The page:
On Saturday, Ryan Rhodes will attempt to wrest the WBC light-middleweight crown from Saul Alvarez in the Mexican sensation's backyard of Guadalajara.
It's a big task but the Sheffield fighter is not cowed. The 34-year-old, who turned pro in 1995, says he is in the form of his life.
"It's going to be a tough fight," admits the hard-hitting, straight-talking Yorkshireman, who first fought for a world title way back in 1997, when he challenged for the vacant WBO crown and was outpointed by Jamaican Otis Grant.
"But I've craved a light-middleweight world title fight, which I've never had, for so long now and I've got it and I couldn't be happier.
"I'm not going to get any easy fights at this level, he is the WBC champion of the world. I am entering the lions den, I'm fighting in his home town - but I am looking forward to it."
'Tough' is something of an understatement, with the unbeaten Alvarez regarded by his promoter Oscar de la Hoya as one of the brightest young prospects in world boxing.
At the age of 20, Alvarez has already fought 36 times, thanks largely to the fact he turned professional at the age of 15. When Rhodes fought Otis Grant, Alvarez was seven-years-old.
Nicknamed 'El Canelo' (cinnamon) on account of his red hair, Alvarez has 26 knockouts to his name and the only blemish on his record was a draw against Jorge Juarez in 2006, when he still had not turned 16.
His last fight was a one-sided points victory over Rhodes' fellow Brit Matthew Hatton in March that secured him the vacant WBC title. Heady stuff for one so young, although Rhodes is one of the few who is able to empathise.
"A lot happened to me when I was 20, 21-years-old and that bit of inexperience and lack knowledge cost me," says Rhodes, who had just turned 20 when he won the British light-middleweight crown in 1996 and was 21 when he challenged for a world title for the first time.
"But I'm now the old, wise fox and Alvarez is the young pretender. I feel I am a more complete fighter now. My style is better, I obviously have more experience and my boxing brain is so much better than in the early days."
Rhodes first took to the sport as a six-year-old, learning his trade at Brendan Ingle's gym in Wincobank, which produced Herol Graham, Clinton Woods, Jonny Nelson, Junior Witter and, of course, Naseem Hamed.
It was with Hamed that Rhodes would form the strongest bond, with the pair "thick in thieves" during that golden era for British boxing. While Naseem was the headline act, Rhodes was not too far behind.
Rhodes, who earned the nickname 'Spice Boy' for his flash style in and out of the ring, was the youngest boxer to win a British title since the War and won a Lonsdale Belt outright in record time with two defences inside 90 days.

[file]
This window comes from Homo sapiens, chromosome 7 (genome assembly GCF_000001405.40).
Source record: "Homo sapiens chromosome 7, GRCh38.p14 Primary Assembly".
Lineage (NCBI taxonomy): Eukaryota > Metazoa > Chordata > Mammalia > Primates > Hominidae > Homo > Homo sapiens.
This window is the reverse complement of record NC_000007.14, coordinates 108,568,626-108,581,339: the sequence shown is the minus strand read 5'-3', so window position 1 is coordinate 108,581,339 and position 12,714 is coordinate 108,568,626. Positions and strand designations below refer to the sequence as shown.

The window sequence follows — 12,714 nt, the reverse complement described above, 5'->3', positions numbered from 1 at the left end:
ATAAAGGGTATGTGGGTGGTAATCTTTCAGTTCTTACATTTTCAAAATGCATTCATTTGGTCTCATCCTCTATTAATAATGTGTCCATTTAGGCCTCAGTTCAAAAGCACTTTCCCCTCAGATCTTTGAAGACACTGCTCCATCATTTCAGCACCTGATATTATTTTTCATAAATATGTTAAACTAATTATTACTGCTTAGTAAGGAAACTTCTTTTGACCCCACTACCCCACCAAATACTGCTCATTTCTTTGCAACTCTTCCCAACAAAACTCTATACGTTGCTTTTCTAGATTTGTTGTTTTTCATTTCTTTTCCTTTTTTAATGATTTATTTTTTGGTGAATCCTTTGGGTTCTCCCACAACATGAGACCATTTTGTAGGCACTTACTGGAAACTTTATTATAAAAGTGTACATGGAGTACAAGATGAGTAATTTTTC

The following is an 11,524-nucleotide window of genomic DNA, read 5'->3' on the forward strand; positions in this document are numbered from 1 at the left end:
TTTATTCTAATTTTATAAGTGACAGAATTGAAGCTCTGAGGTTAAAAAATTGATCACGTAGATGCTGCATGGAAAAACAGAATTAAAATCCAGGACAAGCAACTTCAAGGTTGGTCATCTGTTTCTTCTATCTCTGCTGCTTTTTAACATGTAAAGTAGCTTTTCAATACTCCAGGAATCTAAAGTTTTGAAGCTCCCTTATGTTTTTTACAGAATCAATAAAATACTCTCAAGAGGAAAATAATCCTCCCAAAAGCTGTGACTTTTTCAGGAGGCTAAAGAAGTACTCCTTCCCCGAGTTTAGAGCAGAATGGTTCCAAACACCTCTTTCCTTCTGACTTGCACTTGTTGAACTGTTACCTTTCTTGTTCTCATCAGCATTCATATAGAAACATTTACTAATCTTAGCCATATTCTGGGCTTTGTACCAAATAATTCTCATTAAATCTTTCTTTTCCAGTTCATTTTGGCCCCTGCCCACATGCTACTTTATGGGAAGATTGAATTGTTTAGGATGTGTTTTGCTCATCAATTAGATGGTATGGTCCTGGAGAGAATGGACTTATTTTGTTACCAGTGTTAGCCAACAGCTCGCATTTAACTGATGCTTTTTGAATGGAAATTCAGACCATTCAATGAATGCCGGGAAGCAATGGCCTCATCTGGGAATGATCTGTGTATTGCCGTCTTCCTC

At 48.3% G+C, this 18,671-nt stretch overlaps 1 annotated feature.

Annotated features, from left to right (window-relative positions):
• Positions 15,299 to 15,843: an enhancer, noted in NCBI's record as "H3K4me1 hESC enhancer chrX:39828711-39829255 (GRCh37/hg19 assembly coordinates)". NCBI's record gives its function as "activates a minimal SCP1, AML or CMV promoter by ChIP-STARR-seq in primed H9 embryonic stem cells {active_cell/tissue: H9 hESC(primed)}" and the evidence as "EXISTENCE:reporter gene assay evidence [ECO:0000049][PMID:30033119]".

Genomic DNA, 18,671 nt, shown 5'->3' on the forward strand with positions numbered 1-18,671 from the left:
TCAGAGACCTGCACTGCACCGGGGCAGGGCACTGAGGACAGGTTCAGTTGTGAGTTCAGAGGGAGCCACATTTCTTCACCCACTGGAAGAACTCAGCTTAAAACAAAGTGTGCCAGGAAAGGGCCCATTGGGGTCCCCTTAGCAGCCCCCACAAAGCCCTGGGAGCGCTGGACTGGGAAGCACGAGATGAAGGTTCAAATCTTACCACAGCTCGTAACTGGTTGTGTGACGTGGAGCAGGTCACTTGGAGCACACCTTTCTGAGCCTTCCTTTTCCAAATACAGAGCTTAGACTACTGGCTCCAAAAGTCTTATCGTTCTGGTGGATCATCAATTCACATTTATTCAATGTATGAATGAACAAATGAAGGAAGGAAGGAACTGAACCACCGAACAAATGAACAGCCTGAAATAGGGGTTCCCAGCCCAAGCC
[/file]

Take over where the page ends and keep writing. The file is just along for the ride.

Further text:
Rhodes, perhaps influenced by Hamed, believed he was invincible and boxed liked it, too, adopting a low-slung defence, nifty footwork and punches that were launched from unorthodox angles. It was the style of a man who was enjoying his work.
"It was a great time for British boxing," says Rhodes. "For me growing up in that gym I could look up to the likes of Jonny, Herol and obviously 'Naz'.
"When I turned pro, 'Naz' had just become world champion. I grew up with him, he was my friend, I learnt a hell of a lot from him.
"It was a fantastic time, it was amazing to be a part of it all. 'Naz' supported me when I was boxing, I supported him when he was fighting, we travelled the world together."
Then, as is often the case in boxing, someone pulled the rug when it looked like nothing could go wrong.
Rhodes admits the world title shot came too soon, and that following his defeat by Grant, his immaturity outside the ring almost cost him his career.
Four fights later he had another chance to get back in the world picture but was stopped in the second round by Jason Matthews when boxing for the interim WBO middleweight title.
Then came defeat by Lee Blundell in 2002, and it took four more years and 10 more fights for Rhodes to box his way back up the rankings.
In 2006, he faced Gary Lockett at Cardiff's Millennium Stadium for the fringe WBU middleweight crown, with the Welshman shading a brutal contest on points.
Despite defeat it proved to be a landmark fight for Rhodes, who answered his critics and showed he still had plenty of life left in him.
"I think that defeat was the making of Ryan Rhodes," Lockett tells BBC Sport.
"I remember him saying that after he got beat by me he was absolutely buzzing because it made him more confident in his ability.
"I came out of the fight thinking how elusive he was and how clever he was. That fight gave him a lot confidence and I think that was the start of the re-building."
Rhodes has since gone 10 fights unbeaten, and Lockett is tipping him to fulfil his long-held ambition.
"He had a lot of success when he was still quite young, so perhaps it went to his head," says Lockett.
"But with all this experience behind him he is a wiser man, he knows his body a lot better and he knows his way around the ring better. Without a doubt, he is a better boxer now."
When asked how he has managed to stand the test of time, Rhodes replies: "The love of the game, always believing in myself through the rough patches and always believing I would get a second chance."
It has been an awful long time coming, but now it has arrived, a few wise heads will be betting on him taking it.